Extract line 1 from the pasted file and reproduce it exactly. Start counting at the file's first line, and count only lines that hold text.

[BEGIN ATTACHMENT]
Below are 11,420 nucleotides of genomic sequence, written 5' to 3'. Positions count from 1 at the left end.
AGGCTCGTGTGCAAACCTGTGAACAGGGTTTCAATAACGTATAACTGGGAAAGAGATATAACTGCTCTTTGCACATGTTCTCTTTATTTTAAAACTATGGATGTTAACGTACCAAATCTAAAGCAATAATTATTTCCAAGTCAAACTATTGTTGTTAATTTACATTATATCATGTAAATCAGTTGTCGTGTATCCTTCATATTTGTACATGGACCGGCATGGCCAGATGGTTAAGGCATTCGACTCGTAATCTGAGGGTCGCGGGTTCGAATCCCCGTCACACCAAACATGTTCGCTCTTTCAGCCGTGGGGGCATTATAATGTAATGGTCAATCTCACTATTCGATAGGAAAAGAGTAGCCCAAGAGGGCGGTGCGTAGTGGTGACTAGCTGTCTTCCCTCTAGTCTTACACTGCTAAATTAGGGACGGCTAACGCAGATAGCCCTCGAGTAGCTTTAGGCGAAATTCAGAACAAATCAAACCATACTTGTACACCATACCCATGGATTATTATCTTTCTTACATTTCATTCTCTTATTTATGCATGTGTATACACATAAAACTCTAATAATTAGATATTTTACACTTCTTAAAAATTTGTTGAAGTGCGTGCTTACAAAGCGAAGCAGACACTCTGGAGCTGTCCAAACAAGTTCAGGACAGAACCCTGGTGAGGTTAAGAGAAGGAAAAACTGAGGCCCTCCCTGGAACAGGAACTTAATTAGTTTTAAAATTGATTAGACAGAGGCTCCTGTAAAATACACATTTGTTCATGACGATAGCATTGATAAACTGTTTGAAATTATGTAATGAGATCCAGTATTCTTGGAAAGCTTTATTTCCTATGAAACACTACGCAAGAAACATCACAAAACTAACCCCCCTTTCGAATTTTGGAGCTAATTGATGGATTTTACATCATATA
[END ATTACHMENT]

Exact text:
Below are 11,420 nucleotides of genomic sequence, written 5' to 3'. Positions count from 1 at the left end.